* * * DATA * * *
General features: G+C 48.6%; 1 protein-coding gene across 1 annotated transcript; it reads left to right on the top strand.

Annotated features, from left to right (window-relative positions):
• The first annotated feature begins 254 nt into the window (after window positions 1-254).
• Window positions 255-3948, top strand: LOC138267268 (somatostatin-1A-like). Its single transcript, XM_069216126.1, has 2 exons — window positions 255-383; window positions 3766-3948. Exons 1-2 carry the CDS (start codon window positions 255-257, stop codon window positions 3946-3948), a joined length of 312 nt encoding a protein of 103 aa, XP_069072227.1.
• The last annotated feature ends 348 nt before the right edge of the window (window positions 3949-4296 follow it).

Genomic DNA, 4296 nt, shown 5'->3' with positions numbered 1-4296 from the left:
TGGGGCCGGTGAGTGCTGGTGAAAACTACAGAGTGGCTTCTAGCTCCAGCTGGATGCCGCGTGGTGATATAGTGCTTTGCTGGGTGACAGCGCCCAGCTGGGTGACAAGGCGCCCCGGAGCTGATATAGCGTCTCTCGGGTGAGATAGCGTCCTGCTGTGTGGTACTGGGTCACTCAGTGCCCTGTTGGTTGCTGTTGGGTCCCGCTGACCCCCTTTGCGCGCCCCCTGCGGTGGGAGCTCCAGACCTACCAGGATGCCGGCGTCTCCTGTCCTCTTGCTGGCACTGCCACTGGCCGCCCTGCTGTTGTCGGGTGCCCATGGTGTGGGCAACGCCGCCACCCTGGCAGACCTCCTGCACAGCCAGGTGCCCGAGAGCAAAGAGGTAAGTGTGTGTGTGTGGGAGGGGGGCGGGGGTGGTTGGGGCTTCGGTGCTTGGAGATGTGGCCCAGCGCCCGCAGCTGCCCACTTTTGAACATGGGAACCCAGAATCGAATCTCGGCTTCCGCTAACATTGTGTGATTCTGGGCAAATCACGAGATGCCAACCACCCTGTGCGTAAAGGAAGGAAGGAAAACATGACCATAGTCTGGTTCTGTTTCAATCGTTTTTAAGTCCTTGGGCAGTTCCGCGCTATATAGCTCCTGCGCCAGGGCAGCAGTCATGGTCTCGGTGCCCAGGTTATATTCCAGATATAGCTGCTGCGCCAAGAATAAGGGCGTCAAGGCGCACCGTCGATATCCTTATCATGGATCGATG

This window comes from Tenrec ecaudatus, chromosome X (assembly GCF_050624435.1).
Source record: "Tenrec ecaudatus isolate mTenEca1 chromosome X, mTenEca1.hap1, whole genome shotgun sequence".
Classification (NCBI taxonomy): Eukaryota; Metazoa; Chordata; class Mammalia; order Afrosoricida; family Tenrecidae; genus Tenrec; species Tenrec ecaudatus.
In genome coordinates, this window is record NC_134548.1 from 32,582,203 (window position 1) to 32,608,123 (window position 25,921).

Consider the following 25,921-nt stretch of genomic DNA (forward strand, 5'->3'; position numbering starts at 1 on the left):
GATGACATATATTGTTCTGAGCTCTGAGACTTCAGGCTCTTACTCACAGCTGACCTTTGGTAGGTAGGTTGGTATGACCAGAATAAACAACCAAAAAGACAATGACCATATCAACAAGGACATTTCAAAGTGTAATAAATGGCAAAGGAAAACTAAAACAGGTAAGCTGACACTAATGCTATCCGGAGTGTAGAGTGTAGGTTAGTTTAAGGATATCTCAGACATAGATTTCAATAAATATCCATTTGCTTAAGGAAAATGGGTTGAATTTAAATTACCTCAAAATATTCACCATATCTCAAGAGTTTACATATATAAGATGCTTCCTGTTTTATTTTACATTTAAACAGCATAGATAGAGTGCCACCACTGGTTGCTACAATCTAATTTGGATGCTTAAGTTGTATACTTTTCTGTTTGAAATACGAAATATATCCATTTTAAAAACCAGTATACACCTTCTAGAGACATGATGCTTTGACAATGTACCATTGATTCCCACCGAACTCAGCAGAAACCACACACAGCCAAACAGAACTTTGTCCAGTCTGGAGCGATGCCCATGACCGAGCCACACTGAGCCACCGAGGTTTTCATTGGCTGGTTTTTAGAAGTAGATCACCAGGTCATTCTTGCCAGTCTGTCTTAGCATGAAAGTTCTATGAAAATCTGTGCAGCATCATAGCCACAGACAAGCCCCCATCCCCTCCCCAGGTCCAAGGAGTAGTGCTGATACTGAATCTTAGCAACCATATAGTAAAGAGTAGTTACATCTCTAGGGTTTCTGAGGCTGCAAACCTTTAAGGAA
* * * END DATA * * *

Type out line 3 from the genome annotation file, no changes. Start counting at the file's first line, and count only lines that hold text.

• The first annotated feature begins 254 nt into the window (after window positions 1-254).